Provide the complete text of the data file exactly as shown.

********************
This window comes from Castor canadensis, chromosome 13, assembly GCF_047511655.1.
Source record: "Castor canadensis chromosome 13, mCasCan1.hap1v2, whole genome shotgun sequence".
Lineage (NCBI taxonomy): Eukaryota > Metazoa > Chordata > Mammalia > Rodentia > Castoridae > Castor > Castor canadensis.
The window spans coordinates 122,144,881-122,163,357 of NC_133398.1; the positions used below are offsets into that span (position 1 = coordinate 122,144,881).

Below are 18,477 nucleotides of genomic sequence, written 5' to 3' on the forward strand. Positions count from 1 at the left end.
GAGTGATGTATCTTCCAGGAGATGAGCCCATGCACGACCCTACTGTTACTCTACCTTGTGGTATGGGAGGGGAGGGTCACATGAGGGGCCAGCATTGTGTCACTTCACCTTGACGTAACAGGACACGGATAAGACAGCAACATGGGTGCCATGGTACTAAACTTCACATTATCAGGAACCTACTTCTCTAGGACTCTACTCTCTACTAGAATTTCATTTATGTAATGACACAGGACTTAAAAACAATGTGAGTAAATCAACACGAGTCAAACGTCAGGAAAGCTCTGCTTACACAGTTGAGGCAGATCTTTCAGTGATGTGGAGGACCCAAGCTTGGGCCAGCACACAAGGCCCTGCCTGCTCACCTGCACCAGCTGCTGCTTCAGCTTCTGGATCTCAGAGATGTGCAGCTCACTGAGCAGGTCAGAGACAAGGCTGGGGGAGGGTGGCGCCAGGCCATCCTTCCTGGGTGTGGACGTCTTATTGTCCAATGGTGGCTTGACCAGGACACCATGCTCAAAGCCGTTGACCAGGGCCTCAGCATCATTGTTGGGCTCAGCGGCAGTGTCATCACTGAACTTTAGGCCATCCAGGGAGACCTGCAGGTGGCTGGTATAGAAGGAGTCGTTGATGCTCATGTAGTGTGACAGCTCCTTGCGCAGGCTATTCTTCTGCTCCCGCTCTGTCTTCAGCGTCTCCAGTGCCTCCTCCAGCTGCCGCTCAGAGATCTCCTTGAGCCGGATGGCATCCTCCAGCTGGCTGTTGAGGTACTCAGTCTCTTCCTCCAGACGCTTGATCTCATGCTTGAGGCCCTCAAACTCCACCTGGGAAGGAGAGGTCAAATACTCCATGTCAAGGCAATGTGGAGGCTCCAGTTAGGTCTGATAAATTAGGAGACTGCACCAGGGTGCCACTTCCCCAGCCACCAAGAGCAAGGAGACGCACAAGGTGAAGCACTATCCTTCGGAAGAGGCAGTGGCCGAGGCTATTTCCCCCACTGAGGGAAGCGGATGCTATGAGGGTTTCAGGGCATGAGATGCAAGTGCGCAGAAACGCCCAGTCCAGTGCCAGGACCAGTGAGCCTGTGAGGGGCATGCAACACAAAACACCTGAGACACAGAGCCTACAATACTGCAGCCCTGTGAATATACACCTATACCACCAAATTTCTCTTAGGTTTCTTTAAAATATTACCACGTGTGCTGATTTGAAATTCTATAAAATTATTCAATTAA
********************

This window comes from Castor canadensis, chromosome 13, assembly GCF_047511655.1.
Source record: "Castor canadensis chromosome 13, mCasCan1.hap1v2, whole genome shotgun sequence".
Lineage (NCBI taxonomy): Eukaryota > Metazoa > Chordata > Mammalia > Rodentia > Castoridae > Castor > Castor canadensis.
The window spans coordinates 122,144,881-122,163,357 of NC_133398.1; the positions used below are offsets into that span (position 1 = coordinate 122,144,881).

Below are 18,477 nucleotides of genomic sequence, written 5' to 3' on the forward strand. Positions count from 1 at the left end.
GAGTGATGTATCTTCCAGGAGATGAGCCCATGCACGACCCTACTGTTACTCTACCTTGTGGTATGGGAGGGGAGGGTCACATGAGGGGCCAGCATTGTGTCACTTCACCTTGACGTAACAGGACACGGATAAGACAGCAACATGGGTGCCATGGTACTAAACTTCACATTATCAGGAACCTACTTCTCTAGGACTCTACTCTCTACTAGAATTTCATTTATGTAATGACACAGGACTTAAAAACAATGTGAGTAAATCAACACGAGTCAAACGTCAGGAAAGCTCTGCTTACACAGTTGAGGCAGATCTTTCAGTGATGTGGAGGACCCAAGCTTGGGCCAGCACACAAGGCCCTGCCTGCTCACCTGCACCAGCTGCTGCTTCAGCTTCTGGATCTCAGAGATGTGCAGCTCACTGAGCAGGTCAGAGACAAGGCTGGGGGAGGGTGGCGCCAGGCCATCCTTCCTGGGTGTGGACGTCTTATTGTCCAATGGTGGCTTGACCAGGACACCATGCTCAAAGCCGTTGACCAGGGCCTCAGCATCATTGTTGGGCTCAGCGGCAGTGTCATCACTGAACTTTAGGCCATCCAGGGAGACCTGCAGGTGGCTGGTATAGAAGGAGTCGTTGATGCTCATGTAGTGTGACAGCTCCTTGCGCAGGCTATTCTTCTGCTCCCGCTCTGTCTTCAGCGTCTCCAGTGCCTCCTCCAGCTGCCGCTCAGAGATCTCCTTGAGCCGGATGGCATCCTCCAGCTGGCTGTTGAGGTACTCAGTCTCTTCCTCCAGACGCTTGATCTCATGCTTGAGGCCCTCAAACTCCACCTGGGAAGGAGAGGTCAAATACTCCATGTCAAGGCAATGTGGAGGCTCCAGTTAGGTCTGATAAATTAGGAGACTGCACCAGGGTGCCACTTCCCCAGCCACCAAGAGCAAGGAGACGCACAAGGTGAAGCACTATCCTTCGGAAGAGGCAGTGGCCGAGGCTATTTCCCCCACTGAGGGAAGCGGATGCTATGAGGGTTTCAGGGCATGAGATGCAAGTGCGCAGAAACGCCCAGTCCAGTGCCAGGACCAGTGAGCCTGTGAGGGGCATGCAACACAAAACACCTGAGACACAGAGCCTACAATACTGCAGCCCTGTGAATATACACCTATACCACCAAATTTCTCTTAGGTTTCTTTAAAATATTACCACGTGTGCTGATTTGAAATTCTATAAAATTATTCAATTAA